Some regulation of commodities futures markets could be beneficial – but should stop short of tight limits or an outright ban, the Food and Agriculture Organization (FAO) has said in a new policy brief.
Two years ago, there was a major surge in food prices, which led to food shortages and riots in many parts of the world, amid soaring prices for industry and consumers – and many have claimed that excessive market speculation helped fuel price spikes. Prices of maize, rice and wheat, for example, reached their highest levels in 30 years.
Speculation on the futures market can perform an important function, helping the price discovery mechanism by highlighting any emerging imbalances between supply and demand – in the case of food crops, by encouraging planting when supply is tight and prices are high and discouraging it when supply is good and prices are low.
But the FAO said on Wednesday: “Apart from actual changes in supply and demand of some commodities, the upward swing might also have been amplified by speculation in organized futures markets.”
However, the FAO said that too much regulation to prevent the recurrence of such a scenario could be risky.
“Limiting or banning speculative trading might do more harm than good,” it said.
In terms of the type of regulation that could be appropriate, the FAO said that efforts should focus on improving the functioning of the market. Measures should include more transparency of futures trading and closer investigation of suspicious behavior, such as traders requesting permission to invest above their speculative position limits, the FAO said.
Proposed efforts to reduce speculation in futures markets could “have unintended consequences”, the organization said, as speculators could be put off trading if the futures price is deemed to have diverged too far from the equilibrium level determined by market fundamentals. This could lower the liquidity in the market available for hedging purposes.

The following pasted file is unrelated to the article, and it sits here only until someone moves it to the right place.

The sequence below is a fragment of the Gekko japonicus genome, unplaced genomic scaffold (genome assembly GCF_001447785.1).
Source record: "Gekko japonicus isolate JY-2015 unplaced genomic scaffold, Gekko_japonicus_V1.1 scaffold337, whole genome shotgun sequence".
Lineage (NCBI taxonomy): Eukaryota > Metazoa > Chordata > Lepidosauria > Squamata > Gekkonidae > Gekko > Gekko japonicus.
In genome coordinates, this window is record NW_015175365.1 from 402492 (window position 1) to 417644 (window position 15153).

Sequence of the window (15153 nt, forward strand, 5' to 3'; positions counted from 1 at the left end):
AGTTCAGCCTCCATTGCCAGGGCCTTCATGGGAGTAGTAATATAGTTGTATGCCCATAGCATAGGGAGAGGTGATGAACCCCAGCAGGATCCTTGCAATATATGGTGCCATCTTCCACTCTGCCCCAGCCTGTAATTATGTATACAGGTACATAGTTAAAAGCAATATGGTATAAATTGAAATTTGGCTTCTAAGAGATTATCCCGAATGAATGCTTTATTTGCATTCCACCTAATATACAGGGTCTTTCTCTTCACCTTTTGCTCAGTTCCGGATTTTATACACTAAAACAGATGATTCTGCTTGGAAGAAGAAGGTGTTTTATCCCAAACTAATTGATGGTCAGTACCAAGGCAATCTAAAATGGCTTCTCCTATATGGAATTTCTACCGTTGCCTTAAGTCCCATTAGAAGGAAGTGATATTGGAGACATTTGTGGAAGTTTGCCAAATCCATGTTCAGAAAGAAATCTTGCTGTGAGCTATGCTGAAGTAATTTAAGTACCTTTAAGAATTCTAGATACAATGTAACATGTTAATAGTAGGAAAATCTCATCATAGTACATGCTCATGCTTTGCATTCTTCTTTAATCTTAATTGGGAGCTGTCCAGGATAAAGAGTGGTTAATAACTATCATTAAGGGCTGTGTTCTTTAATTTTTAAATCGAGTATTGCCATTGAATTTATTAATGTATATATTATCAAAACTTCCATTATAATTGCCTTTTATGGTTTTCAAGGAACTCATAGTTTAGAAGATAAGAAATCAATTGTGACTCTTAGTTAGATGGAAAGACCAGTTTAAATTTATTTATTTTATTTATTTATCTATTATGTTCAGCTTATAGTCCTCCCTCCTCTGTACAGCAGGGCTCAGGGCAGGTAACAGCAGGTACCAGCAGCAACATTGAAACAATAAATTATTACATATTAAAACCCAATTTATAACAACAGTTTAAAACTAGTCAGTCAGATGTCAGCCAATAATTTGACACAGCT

A Senate probe from the Permanent Subcommittee on Investigations reported a year ago that wheat price spikes had been caused by excessive speculation in the futures market, noting an increase in daily outstanding contracts from 30,000 in 2004 to 220,000 by mid-2008 on the Chicago Mercantile Exchange (CME) – the world’s largest wheat futures market.
It recommended phasing out the waivers that allow traders to exceed the 6,500 wheat contract limit, to consider further restrictions, and to analyze and strengthen other commodity data.
The FAO’s policy brief concluded: “Commodity futures have become an integral part of food markets, and they perform an important role for many market participants. Adequate regulation should improve, not ban, speculative trading in order to foster market performance.”
The organization also pointed out that speculation was not solely responsible for soaring food prices, citing high oil prices, strong demand for crops from the bio-fuel sector, falling stockpiles of food and lower cereal production as other contributing factors. In addition, strong economic growth, low interest rates and export restrictions also played a role.